100-Percent Solar Plane Flies High on Advanced Materials
The world's first 100-percent solar-powered fixed-wing airplane, the Solar Impulse HI-SIA, takes off from California's Moffett Field on the first leg of its cross-country flight this summer. (Source: Solar Impulse)
@Ann, thanks for informative post. Cost of flight reaching all time highs due to a various factors like fossil fuels costs, cuts in government subsidies. There is a need for alternatives energy resource. Solar energy is potential solutions to cut costs.
I really like this idea of a solar plane, thanks for this coverage, Ann. I am impressed at how the use of lighter, advanced materials makes this type of flight possible. Using alternative fuels for airplane travel is really good, but solar power, in my opinion, would be even better.
Elizabeth, I also was happy to see the lighter alternative materials being used. And I agree that solar power would be ideal for just about everything, if it were feasible in each case. Advances like this one show us that a lot is possible when you combine brains, talent, funding, expertise and willpower.
AnandY, that type of design detail may be available on the Solar Impulse website. I find it interesting that another solar-powered airplane, the prototype Electric High Altitude Solar-Powered Aircraft (ELHASPA), which we describe here http://www.designnews.com/author.asp?section_id=1386&itc=dn_analysis_element&doc_id=264353&image_number=11 also has very long, thin wings, which are typical of aircraft designed to glide.
Ann, that was my first thought, when I read the title of your article: that the plane would be built like a glider. Especially with these preliminary designs - that only makes sense...not only for general power consumption given the general inefficiency of solar power, but if there is not enough power, the plane can still safely fly...and land!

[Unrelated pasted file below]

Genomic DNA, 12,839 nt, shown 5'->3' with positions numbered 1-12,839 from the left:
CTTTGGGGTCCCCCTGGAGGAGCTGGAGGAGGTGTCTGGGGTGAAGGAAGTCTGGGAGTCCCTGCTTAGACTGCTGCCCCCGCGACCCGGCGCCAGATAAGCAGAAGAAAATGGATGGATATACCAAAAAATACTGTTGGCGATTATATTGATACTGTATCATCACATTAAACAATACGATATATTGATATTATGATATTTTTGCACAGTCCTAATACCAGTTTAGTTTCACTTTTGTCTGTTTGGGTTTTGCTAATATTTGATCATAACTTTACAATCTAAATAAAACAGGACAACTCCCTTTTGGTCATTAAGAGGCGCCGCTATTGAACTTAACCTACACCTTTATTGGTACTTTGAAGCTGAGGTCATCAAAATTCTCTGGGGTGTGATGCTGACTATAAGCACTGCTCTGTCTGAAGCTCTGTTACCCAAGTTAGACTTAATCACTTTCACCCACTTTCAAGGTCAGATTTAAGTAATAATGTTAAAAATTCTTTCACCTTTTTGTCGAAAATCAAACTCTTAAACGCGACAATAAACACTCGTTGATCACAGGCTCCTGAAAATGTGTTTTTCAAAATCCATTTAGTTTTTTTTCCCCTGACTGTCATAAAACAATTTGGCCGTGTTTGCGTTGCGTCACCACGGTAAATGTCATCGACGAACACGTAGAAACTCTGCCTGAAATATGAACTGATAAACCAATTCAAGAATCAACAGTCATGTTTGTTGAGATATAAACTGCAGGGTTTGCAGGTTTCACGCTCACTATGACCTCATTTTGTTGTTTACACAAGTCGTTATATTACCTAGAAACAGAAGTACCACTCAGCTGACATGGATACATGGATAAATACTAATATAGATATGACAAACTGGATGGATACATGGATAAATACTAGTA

Nancy, I had that thought, too, even before I saw the photos. One reason is because of the background info I read for the story of the perpetual-flight plane:
Airbus Defence and Space has 3D printed titanium brackets for communications satellites. The redesigned, one-piece 3D-printed brackets have better thermal resistance than conventionally manufactured parts, can be produced faster, cost 20% less, and save about 1 kg of weight per satellite.
At IMTS last week, Stratasys introduced two new multi-materials PolyJet 3D printers, plus a new UV-resistant material for its FDM production 3D printers. They can be used in making jigs and fixtures, as well as prototypes and small runs of production parts.
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